car production line

It’s difficult to pin down what might be the most influential innovation to come out of America. While there are numerous contenders, the advent of the Ford Motor Company, the Model T, and the assembly line have led to a manufacturing institution that would go on to change the world. While the first automobile﹘a steam-powered, self-perpetuating vehicle﹘was first built in China, the identity of the modern car as we know it today came into being in the United States, and it was all thanks to the shrewd engineering genius of just a few choice men. Because of them, our business of auto repair at Master Muffler can serve the greater Utah area.

Every Worker, A Cog In Motion 

A quick question: who invented the assembly line? If you answered Henry Ford, you would only qualify for partial credit. In fact, the first assembly line was developed by Ransom E. Olds, founder of the Olds Motor Vehicle Company and namesake of the Oldsmobile. 

Ransom E. Olds

Olds was a prolific automobile inventor who had the initiative and tenacity to push the boundaries of what was understood about self-propelled vehicles. Knowing that horseless wagons had been driven using steam, gas, and electricity, he decided to make one of each on his own. He became so knowledgeable in car engineering and car repair that he patented the diesel engine and became the purveyor of the most diverse selection of vehicles in the world.

While he was receiving plenty of orders for his vehicles, his inability to make them quickly kept the output in his factory small, while the use of bespoke parts for each individual car kept the products expensive. Using the experimental wit that made him famous, he developed a technique whereby workers would line up next to the chassis of a car in development and affix their particular part to the vehicle. This method was named the stationary assembly line and would go on to increase his company’s output over the next year by well over a thousand cars.

Henry Ford

Seeing the success of the stationary assembly line, Henry Ford﹘an erstwhile farmer, tinkerer, and former engineer at Thomas Edison’s factory in Detroit﹘made drastic improvements to the formula and reversed the way in which the assembly line was carried out. Instead of requiring scores of people to bring parts big and small to a single unit under construction, he put the developing car on a conveyor belt which would move past stations where workers would outfit the vehicle according to their job.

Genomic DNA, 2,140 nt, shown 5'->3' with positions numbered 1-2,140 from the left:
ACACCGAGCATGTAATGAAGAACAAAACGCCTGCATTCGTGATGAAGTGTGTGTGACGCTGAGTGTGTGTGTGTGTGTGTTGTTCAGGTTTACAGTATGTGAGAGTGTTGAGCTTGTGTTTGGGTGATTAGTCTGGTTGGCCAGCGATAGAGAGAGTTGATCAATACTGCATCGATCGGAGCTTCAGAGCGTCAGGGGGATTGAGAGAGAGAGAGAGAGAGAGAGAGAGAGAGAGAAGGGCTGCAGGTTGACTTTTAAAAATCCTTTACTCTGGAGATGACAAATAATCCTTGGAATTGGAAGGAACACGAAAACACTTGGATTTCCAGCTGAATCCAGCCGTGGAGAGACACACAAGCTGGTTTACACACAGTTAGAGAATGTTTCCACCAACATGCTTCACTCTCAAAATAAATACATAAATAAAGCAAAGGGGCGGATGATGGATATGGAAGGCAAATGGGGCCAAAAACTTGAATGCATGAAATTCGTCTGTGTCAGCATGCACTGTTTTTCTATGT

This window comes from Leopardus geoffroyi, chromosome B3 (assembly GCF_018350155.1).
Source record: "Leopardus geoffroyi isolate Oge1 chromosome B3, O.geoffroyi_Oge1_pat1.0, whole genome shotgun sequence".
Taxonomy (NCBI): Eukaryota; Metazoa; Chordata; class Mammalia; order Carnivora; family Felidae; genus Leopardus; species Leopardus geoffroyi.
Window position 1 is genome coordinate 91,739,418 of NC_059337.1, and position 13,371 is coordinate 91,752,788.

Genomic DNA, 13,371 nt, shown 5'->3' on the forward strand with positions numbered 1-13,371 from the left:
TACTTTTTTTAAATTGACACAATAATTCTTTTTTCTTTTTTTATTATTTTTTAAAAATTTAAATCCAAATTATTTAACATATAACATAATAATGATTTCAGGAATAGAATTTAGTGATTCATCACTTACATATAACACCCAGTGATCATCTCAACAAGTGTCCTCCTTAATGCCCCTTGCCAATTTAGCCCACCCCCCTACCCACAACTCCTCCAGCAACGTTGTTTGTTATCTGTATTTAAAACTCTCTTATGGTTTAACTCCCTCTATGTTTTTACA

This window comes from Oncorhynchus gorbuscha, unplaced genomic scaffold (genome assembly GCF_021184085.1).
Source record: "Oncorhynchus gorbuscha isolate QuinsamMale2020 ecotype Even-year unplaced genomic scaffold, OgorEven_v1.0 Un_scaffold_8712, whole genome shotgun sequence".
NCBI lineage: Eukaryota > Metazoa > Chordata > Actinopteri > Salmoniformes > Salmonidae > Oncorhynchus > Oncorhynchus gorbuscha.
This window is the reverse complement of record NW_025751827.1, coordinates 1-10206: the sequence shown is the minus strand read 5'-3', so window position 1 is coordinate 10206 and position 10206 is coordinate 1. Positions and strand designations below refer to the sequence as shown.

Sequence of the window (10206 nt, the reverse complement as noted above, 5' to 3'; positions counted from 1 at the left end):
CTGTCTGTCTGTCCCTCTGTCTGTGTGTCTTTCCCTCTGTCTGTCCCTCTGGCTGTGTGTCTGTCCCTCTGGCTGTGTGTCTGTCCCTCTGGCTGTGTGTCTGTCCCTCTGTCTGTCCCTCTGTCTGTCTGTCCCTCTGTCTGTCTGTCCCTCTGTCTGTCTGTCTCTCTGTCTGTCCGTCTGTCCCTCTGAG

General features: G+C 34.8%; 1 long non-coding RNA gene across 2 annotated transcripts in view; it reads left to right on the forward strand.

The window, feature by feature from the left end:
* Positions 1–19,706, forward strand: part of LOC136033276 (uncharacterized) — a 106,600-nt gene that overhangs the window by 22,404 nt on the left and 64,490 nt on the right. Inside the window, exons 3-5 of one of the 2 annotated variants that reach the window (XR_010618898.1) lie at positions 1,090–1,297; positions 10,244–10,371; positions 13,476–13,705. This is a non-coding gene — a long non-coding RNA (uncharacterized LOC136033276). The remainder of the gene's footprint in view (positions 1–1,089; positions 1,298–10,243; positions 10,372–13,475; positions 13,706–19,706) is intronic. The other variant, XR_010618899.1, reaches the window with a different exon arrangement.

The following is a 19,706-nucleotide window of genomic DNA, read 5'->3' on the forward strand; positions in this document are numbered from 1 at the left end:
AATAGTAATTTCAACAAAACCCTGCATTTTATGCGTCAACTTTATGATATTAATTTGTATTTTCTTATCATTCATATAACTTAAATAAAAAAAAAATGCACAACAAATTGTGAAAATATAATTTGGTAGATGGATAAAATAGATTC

The next innovation that Ford instituted to ensure the superiority of his assembly process was to use interchangeable parts. Until this time, standardized assembly was a practice utilized mostly in the production of firearms, where muskets and artillery could be easily repaired by swapping out crucial components. Thanks to Henry Ford’s innovations, cars became much less expensive and time-intensive to produce. By instituting these changes, Ford was able to bring the production time of his affordable Model T automobile down from more than 12 hours to only 90 minutes. Auto repairs became more manageable as well since parts that were broken could now be easily replaced or fixed.

A Worldwide Influence

Thanks to these innovations, the automobile manufacturing industry in America became a global leader. As Model T’s began rolling off the assembly line with uninterrupted efficiency, the Ford Motor Company began to see yearly yields in the millions of cars. This system, coupled with the bounty of America’s oil and steel manufacturing capabilities, gave America an unimpeachable advantage over its adversaries in the second world war. As it turned out, the moving assembly line was great at making airplanes and tanks as much as cars and made auto repair a more manageable endeavor.

While assembly lines have largely become an automated process and the idea of flow has been perfected elsewhere (we must thank Taiichi Ohno at the Toyota Motor Corporation for that), the work of Olds and Ford not only opened up American industry to the world, but gave Americans the gift of autonomy, mobility, and manifest destiny.

Categories: Auto History

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